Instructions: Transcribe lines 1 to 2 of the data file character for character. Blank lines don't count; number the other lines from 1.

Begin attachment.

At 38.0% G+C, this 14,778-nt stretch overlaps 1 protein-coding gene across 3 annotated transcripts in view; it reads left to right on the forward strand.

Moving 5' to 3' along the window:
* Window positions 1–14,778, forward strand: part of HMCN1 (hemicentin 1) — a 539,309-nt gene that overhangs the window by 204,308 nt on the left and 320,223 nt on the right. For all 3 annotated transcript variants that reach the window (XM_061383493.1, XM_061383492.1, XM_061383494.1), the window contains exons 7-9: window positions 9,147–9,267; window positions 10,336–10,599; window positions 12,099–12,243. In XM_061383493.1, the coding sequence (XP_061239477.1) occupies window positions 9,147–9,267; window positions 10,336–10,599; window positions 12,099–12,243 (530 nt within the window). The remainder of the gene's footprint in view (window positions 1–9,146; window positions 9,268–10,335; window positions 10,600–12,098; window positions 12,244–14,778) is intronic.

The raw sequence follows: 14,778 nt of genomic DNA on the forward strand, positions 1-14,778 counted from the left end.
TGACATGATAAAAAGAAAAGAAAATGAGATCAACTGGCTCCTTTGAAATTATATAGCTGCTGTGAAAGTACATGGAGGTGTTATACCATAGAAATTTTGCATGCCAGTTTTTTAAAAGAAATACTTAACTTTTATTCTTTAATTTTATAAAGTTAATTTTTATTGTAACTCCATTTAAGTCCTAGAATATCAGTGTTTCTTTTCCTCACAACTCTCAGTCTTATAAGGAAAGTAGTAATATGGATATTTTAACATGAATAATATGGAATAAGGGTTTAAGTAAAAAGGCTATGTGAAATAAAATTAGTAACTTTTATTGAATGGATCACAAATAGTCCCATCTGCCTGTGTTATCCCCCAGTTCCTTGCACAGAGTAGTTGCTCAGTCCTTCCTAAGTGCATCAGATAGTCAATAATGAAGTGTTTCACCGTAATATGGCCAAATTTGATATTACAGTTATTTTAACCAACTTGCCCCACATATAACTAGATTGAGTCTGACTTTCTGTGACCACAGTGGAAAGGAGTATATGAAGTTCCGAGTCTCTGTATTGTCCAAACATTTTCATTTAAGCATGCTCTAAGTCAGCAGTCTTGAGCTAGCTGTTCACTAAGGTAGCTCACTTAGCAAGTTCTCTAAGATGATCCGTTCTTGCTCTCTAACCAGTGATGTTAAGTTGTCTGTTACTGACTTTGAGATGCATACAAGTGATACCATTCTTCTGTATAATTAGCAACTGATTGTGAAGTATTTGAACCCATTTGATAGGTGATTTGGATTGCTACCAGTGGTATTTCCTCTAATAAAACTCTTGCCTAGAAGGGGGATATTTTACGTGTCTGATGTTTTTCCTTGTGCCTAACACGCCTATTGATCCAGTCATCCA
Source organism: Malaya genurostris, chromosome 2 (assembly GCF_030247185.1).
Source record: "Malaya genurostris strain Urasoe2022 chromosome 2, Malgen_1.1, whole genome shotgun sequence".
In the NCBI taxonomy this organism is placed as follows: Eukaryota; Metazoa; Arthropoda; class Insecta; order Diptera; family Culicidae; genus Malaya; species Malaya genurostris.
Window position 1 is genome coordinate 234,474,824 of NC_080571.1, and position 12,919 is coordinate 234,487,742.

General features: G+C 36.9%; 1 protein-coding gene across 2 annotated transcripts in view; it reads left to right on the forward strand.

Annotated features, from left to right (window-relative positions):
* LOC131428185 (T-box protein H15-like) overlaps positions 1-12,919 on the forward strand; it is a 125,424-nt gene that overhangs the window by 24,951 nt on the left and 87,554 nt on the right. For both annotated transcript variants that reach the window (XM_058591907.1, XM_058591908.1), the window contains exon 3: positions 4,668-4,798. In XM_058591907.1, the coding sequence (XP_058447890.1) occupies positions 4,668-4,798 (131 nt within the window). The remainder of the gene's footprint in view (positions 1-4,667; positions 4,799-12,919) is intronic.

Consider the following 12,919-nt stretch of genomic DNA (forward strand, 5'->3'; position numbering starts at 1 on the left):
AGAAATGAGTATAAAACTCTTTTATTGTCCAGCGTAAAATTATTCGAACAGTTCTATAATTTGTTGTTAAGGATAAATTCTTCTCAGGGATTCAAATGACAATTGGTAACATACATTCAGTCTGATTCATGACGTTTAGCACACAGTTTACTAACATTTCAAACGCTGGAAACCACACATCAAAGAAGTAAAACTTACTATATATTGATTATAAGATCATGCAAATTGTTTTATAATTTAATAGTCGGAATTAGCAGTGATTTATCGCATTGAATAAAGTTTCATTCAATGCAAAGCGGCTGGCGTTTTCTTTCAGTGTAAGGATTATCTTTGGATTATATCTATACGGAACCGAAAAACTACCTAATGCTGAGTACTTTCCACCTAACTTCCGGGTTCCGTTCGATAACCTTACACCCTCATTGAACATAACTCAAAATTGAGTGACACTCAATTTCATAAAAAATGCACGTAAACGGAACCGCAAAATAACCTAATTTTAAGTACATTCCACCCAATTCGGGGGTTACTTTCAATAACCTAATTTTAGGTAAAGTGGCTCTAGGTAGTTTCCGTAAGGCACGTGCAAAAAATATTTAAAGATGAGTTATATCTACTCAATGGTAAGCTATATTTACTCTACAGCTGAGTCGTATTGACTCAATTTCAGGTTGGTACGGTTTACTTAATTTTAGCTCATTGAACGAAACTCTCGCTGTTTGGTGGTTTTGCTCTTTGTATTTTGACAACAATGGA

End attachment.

At 38.0% G+C, this 14,778-nt stretch overlaps 1 protein-coding gene across 3 annotated transcripts in view; it reads left to right on the forward strand.

Moving 5' to 3' along the window: